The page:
No evidence of Chronic Wasting Disease was found in 15 elk killed on a Class Park in southwestern New Mexico. The Department of Game and Fish killed the animals for testing because three bull elk there were imported from a facility in Colorado which has tested positive for CWD.
"We're very happy we found no CWD," said Kerry Mower, an animal health expert for the Department of Game and Fish. "This means that New Mexico is still CWD free."
The state of Colorado has tracked the spread of CWD since the late 1960s. It's also found in Wyoming and Nebraska, as well as the Canadian province of Saskatchewan. Several elk farms in Colorado are now under quarantine and more than 1,000 animals will be destroyed due to positive tests for CWD.
Transmissible spongiform encephalopathies include a family of diseases caused by proteinaceous infectious particles or prions. The prions attack the brains of their hosts, causing the animals to become emaciated, display abnormal behavior and lose bodily functions. These diseases are always fatal and include bovine spongiform encephalopathy in cattle, scrapie in sheep and Creutzfeldt-Jakob disease in humans.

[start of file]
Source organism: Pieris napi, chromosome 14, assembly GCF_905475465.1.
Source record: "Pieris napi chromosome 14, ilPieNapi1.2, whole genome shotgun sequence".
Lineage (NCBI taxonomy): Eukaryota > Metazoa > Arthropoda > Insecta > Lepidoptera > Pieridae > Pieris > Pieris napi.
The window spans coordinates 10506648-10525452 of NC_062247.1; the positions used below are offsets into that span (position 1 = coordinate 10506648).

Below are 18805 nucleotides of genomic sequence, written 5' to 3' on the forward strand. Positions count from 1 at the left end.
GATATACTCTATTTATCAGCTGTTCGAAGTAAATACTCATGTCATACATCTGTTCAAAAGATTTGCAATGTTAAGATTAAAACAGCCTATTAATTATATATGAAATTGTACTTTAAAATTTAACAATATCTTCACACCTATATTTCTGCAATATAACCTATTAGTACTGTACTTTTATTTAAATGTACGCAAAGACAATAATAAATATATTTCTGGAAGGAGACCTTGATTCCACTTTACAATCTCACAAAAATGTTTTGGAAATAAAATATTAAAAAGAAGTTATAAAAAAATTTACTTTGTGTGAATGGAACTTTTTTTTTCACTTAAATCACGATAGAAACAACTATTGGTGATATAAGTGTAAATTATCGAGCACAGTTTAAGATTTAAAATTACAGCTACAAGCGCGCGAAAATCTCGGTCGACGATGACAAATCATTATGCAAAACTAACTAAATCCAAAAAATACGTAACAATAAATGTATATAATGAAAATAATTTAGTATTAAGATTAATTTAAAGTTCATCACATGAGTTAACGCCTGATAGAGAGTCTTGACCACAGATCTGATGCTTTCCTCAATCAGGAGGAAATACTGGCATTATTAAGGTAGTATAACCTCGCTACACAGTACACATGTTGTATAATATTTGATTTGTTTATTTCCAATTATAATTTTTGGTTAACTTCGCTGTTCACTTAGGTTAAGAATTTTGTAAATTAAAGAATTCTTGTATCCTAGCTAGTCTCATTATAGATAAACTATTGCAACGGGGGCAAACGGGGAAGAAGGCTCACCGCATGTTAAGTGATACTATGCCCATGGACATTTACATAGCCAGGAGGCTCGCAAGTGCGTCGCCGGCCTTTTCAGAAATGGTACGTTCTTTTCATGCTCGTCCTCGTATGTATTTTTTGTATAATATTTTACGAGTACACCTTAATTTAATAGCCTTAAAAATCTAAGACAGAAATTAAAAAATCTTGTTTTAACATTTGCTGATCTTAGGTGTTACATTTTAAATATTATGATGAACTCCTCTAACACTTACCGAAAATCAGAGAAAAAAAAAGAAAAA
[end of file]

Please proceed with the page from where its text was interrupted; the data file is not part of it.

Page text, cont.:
Department of Game and Fish employees are trying to increase their sampling of wild deer this fall, especially in northern New Mexico. Hunters have been notified by letter of the locations of sampling stations and are being asked to take the head of animals they kill to those stations within 48 hours of the animals' time of death.
"We have found no evidence of CWD in New Mexico to date," Mower said. "Killing the Pearson Ranch elk and sampling the hunters" deer are just precautions. We're just trying to make sure Chronic Wasting Disease does not get a foothold in New Mexico. Once it's here we'll never be rid of it."